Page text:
Munn did not sit down. He leaned against a post of the
porch, his back toward the others. The fireflies glowed and
dimmed, minutely, rising from the ground in the open space
of the yard and pasture. Sylvestus coughed, and scraped his
shoes on the boards.
"Ain't you gonna set?" Willie Proudfit asked him.
" No, thanks," Mr. Munn said, not turning.
" Maybe he ain't tahrd," Sylvestus remarked distinctly, but
almost as though to himself.
"No, Sylvestus," Mr. Munn told him, not turning, "I'm
not, as a matter of fact."
"Sing a little sumthen, Dellie," Willie Proudfit urged. "I
feel lak hit."
She began almost wordlessly, stopped, and began again.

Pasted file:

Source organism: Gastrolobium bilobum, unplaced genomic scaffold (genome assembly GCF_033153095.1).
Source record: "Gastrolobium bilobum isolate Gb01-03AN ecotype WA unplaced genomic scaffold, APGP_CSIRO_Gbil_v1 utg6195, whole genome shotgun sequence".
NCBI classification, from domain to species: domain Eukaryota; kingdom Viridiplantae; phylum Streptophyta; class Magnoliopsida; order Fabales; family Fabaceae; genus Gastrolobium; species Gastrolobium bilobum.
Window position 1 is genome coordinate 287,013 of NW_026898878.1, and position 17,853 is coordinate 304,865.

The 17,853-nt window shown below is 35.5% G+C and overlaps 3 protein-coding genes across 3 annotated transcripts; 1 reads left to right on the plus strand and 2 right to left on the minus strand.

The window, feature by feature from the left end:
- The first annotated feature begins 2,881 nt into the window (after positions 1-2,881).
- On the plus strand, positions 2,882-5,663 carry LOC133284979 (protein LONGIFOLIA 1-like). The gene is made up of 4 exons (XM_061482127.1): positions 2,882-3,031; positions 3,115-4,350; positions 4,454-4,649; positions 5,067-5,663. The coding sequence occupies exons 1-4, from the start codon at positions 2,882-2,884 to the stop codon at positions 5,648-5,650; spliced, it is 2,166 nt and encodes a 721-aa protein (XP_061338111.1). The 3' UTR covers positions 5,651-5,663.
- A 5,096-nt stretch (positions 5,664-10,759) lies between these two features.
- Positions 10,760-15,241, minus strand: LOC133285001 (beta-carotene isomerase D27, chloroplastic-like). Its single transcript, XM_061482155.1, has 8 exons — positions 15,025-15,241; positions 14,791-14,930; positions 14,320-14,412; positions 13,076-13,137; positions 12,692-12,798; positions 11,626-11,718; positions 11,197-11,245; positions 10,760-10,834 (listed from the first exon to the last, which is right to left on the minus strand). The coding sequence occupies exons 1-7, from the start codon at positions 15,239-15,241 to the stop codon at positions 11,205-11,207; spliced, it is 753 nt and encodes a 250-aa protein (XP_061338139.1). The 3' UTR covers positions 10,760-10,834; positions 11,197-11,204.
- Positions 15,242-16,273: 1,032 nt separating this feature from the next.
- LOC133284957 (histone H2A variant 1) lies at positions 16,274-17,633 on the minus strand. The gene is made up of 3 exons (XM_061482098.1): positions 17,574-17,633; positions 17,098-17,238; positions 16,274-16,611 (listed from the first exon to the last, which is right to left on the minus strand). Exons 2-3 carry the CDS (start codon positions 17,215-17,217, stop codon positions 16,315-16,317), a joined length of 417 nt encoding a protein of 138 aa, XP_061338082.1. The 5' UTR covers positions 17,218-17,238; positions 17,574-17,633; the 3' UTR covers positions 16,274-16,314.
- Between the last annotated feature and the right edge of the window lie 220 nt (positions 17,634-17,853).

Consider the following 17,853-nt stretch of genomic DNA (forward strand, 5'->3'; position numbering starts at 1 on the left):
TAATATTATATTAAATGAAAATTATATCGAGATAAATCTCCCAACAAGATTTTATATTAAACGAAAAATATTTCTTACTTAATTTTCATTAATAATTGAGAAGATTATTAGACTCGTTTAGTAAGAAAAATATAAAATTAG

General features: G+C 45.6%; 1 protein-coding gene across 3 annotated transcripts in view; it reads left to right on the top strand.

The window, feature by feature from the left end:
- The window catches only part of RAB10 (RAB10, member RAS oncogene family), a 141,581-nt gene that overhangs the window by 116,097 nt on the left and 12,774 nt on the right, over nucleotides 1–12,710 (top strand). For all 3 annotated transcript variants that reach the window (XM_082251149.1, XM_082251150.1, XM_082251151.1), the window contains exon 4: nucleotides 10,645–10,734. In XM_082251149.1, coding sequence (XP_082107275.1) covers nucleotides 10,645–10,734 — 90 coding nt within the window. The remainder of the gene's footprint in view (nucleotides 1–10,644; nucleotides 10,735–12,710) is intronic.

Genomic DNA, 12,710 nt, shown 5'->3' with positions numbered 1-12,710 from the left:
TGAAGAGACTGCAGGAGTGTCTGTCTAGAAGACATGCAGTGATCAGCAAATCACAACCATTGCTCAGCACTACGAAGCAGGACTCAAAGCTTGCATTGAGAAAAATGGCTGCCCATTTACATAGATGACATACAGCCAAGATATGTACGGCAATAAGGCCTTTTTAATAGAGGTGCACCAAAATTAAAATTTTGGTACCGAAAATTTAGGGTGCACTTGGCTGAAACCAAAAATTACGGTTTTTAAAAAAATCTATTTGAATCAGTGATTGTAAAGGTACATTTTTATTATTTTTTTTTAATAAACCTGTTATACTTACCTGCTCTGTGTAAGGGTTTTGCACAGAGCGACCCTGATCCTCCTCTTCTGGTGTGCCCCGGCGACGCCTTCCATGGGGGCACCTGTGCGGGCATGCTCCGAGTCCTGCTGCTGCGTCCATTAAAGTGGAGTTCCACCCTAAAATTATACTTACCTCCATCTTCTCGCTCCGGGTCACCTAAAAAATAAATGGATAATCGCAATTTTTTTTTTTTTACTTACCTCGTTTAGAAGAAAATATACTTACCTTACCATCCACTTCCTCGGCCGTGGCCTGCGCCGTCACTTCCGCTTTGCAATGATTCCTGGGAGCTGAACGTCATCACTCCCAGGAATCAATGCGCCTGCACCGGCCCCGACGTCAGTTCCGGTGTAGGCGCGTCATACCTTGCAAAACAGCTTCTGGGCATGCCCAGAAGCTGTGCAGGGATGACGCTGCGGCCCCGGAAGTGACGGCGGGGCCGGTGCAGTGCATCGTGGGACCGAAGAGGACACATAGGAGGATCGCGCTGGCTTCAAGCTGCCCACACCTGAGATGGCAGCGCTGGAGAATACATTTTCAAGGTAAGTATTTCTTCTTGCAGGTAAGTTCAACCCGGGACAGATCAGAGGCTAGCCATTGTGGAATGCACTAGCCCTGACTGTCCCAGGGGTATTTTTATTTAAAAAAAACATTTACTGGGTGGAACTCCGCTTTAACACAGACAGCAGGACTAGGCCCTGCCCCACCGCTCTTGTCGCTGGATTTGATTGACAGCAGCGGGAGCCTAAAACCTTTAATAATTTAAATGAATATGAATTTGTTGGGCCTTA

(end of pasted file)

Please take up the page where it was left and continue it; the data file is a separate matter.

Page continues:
" Thar's a land that is fairer than day
And by faith I seen hit afar,
And our Father-----"
She broke off. "I ain't right fer hit," she explained. "To-
"Set down, Perse," Willie Proudfit said, a hint of fretful-
ness in his tone.
Mr. Munn did not answer. Then he asked: "Willie, is
Senator Tolliver still staying where he was? In that place
over near Monclair?"
"Tolliver," Willie Proudfit said meditatively, and paused,
" The last I hear'd he was thar," Willie Proudfit answered.
And added: "A man plumb ruint tonight. And him what
"He was a bad man," Adelle Proudfit's voice declared.
" Set down," Willie Proudfit invited.
Mr. Munn turned and looked at their forms in the shadow.
" Willie," he said. " Willie, I'm leaving."
After a moment Willie Proudfit answered, "Naw, naw,
Perse "—his voice quiet—"you ain't a-leave-ea"
"Yes, I'm leaving," Mr. Munn insisted, "tosight1'